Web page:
866 F2d 431 Thurman v. Queen Anne Coal Company

866 F.2d 431

Harlan L. THURMAN, Petitioner,
v.
QUEEN ANNE COAL COMPANY; Federal Mine Safety and Health
Review Commission, Respondents.

No. 88-3210.

United States Court of Appeals, Sixth Circuit.

Jan. 20, 1989.

Unpublished Disposition
NOTICE: Sixth Circuit Rule 24(c) states that citation of unpublished dispositions is disfavored except for establishing res judicata, estoppel, or the law of the case and requires service of copies of cited unpublished dispositions of the Sixth Circuit.

Before KRUPANSKY and RYAN, Circuit Judges, and JOHN W. PECK, Senior Circuit Judge.

RYAN, Circuit Judge.


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1

Petitioner Harlan L. Thurman appeals the decision of the Federal Mine Safety and Health Review Commission (Commission) affirming the Administrative Law Judge's (ALJ) dismissal of petitioner's claim under Sec. 105(c) of the Federal Mine Safety and Health Act, 30 U.S.C. Sec. 815(c). Because we find the Commission's decision supported by substantial evidence, we affirm the dismissal of petitioner's claim.

2

Petitioner worked as a miner for respondent Queen Anne Coal Company for approximately three years until March 1986. On March 6, 1986, petitioner left his job early and without notice because, he claims, he feared for his safety due to alleged harassment by three fellow night-shift employees and because of alleged safety violations by Queen Anne in operating the coal mine in which petitioner worked. The primary safety violation alleged was the failure to provide an outside person on watch while petitioner and others worked underground in the mine. Petitioner had not made any prior complaints to Queen Anne of harassment or safety violations. On March 10, petitioner and his wife met with Bob Swisher, mine president and part-owner of Queen Anne, who agreed, after hearing petitioner's complaints, to arrange a meeting with petitioner's co-workers.

3

On March 13, Swisher held a meeting with petitioner and his co-workers, at which petitioner repeated his allegations. His co-workers admitted they had engaged in "horseplay," but denied harassing petitioner. Swisher admonished the co-workers and said he would not tolerate "horseplay." At the end of the meeting, Swisher suggested that petitioner return to his position on the night shift and petitioner apparently agreed to do so.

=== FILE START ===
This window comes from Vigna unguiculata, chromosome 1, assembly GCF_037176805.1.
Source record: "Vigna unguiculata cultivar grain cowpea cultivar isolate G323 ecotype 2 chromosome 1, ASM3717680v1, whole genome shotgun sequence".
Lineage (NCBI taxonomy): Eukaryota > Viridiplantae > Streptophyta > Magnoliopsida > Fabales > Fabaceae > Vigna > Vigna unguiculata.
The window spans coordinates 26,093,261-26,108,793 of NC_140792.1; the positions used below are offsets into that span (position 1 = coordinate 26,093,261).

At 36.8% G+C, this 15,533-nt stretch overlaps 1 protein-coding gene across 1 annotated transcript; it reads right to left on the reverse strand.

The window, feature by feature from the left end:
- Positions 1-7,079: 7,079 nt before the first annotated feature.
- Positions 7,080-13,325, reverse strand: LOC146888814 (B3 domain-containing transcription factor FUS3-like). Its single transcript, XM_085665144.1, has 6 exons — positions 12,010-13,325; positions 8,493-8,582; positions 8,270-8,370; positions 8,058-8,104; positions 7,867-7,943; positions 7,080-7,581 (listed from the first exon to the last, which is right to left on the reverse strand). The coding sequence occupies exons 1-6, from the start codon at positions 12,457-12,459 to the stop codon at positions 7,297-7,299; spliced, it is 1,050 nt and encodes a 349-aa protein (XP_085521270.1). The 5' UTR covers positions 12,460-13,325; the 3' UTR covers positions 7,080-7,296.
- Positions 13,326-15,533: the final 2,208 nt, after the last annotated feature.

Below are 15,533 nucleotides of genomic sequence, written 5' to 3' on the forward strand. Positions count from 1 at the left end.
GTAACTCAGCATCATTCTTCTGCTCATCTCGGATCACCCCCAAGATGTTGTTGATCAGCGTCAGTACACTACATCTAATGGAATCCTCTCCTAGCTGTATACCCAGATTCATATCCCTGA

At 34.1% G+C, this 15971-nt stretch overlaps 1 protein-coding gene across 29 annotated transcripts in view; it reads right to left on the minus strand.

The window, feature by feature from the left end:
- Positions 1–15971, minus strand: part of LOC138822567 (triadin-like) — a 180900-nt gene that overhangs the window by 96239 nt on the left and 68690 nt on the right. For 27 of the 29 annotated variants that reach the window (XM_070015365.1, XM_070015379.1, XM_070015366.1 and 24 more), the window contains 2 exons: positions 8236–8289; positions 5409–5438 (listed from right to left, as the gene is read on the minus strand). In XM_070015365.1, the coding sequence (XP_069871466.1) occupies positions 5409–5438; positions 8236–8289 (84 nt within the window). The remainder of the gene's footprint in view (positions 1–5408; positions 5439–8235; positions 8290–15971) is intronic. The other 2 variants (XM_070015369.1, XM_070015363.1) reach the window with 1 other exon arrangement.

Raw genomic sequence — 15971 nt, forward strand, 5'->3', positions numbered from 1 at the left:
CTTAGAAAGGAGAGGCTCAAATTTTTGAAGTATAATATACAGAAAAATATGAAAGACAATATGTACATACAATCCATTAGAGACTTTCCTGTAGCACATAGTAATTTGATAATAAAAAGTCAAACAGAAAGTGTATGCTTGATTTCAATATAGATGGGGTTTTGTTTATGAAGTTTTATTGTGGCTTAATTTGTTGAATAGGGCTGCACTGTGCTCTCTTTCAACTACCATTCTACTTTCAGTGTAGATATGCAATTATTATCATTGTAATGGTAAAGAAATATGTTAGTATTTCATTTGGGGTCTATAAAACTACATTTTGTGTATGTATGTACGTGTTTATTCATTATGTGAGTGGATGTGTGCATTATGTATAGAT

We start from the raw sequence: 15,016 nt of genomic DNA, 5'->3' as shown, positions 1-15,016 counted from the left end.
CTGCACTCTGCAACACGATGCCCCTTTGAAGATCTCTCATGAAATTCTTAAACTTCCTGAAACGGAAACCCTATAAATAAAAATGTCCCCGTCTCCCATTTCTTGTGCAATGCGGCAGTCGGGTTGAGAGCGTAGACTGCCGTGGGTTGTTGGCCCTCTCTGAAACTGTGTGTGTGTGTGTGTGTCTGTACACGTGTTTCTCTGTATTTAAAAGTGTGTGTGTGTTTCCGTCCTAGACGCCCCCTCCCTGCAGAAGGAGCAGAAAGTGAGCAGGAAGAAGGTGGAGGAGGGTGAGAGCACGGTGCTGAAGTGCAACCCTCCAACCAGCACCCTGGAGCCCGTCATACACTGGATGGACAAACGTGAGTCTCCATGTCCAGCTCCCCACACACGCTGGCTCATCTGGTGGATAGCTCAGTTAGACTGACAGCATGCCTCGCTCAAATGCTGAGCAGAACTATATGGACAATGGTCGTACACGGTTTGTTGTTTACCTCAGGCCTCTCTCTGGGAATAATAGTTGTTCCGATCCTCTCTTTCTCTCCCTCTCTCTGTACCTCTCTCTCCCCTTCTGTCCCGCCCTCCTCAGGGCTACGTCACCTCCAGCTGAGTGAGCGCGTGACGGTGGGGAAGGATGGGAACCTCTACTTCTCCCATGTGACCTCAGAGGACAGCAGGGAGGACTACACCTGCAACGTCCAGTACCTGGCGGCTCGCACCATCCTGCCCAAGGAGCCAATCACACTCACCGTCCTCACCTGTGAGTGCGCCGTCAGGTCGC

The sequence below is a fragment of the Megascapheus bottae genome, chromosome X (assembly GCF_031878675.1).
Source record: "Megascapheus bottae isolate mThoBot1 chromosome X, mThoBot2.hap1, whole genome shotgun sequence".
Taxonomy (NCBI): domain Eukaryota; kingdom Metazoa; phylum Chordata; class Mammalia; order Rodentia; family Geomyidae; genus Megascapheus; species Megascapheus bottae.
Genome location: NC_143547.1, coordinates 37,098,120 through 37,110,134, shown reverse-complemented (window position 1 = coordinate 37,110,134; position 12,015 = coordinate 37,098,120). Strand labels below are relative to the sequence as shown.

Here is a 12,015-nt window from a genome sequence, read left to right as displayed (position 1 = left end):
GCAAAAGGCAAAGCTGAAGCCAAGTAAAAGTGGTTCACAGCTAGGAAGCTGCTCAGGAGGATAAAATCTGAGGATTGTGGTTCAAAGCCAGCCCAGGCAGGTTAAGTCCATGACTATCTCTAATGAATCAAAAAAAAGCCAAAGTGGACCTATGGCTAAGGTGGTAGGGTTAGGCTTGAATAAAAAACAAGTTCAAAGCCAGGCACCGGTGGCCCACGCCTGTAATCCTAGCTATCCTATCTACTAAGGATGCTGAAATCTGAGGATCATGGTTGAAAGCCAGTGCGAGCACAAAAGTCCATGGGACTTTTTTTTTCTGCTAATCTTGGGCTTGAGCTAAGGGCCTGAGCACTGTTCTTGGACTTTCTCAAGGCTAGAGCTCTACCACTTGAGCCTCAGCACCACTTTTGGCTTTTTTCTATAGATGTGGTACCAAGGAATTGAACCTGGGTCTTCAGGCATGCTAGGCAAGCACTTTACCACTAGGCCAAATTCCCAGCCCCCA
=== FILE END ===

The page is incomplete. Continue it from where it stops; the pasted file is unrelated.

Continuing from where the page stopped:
4

Later, however, petitioner returned to Swisher's office and said he could not continue to work on the night shift. Swisher instructed the mine superintendent to try to find petitioner a position on the day shift. The mine superintendent was unable to persuade any day-shift workers to switch to the night shift, but he told petitioner of a day-shift opening at S & H Coal Company, a nearby coal company also part-owned by Swisher. Petitioner never returned to work at Queen Anne nor did he seek employment at S & H.

5

In June 1986, petitioner filed a discrimination complaint under 30 U.S.C. Sec. 815(c) with the Department of Labor, Mine Safety and Health Administration (MSHA). The MSHA determined that there had been no violation of the Mine Act and it declined to prosecute a claim on petitioner's behalf.

6

In August 1986, petitioner filed a claim of discrimination on his own behalf under 30 U.S.C. Sec. 815(c)(3). In this complaint, petitioner alleged harassment and safety violations, but he made no allegation of any adverse action taken by Queen Anne against him in retaliation for his safety complaints. After an evidentiary hearing the ALJ dismissed petitioner's complaint, finding that petitioner failed to establish a prima facie case of discrimination because there was no showing that Queen Anne had taken any retaliatory action against petitioner. The Federal Mine Safety and Health Review Commission affirmed the dismissal and this appeal followed.

7

Factual findings of the Federal Mine Safety & Health Review Commission are conclusive if supported by substantial evidence in the record considered as a whole. 30 U.S.C. Sec. 816(a)(1). 30 U.S.C. Sec. 815(c)(1), the anti-retaliation section of the Federal Mine Safety and Health Act, 30 U.S.C. Secs. 801 et seq., forbids the discharge of or other discrimination against a miner because the miner has complained to his employer about a safety violation. The required elements of a prima facie case of discrimination under Sec. 815(c) are well established:


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8

It is well settled that to establish a prima facie case of discrimination under Sec. [815(c) ] of the Act, the complaining miner bears the burden of proving that (1) he engaged in protected activity and (2) the adverse action complained of was motivated in any part by said activity. The mine operator may rebut the prima facie case by showing that the miner was not engaged in protected activity or that the adverse action was not motivated in any part by the protected activity.

9

Eastern Associated Coal Corp. v. Federal Mine Safety & Health Review Commission, 813 F.2d 639, 642 (4th Cir.1987). In this case, the ALJ found that petitioner did not carry his burden of proving the second element of a prima facie discrimination claim--that adverse action was taken against petitioner in retaliation for safety complaints.

10

This finding by the ALJ is supported by substantial evidence. Petitioner neither alleged nor offered any evidence that Queen Anne Coal Company took any adverse action against him in retaliation for his claims of safety violations. Even if respondent's apparently conciliatory efforts could be viewed as constituting a constructive discharge of petitioner, there is no evidence that Queen Anne's actions were motivated in any part by petitioner's safety complaints.

11

Accordingly, we AFFIRM the dismissal of petitioner's claim.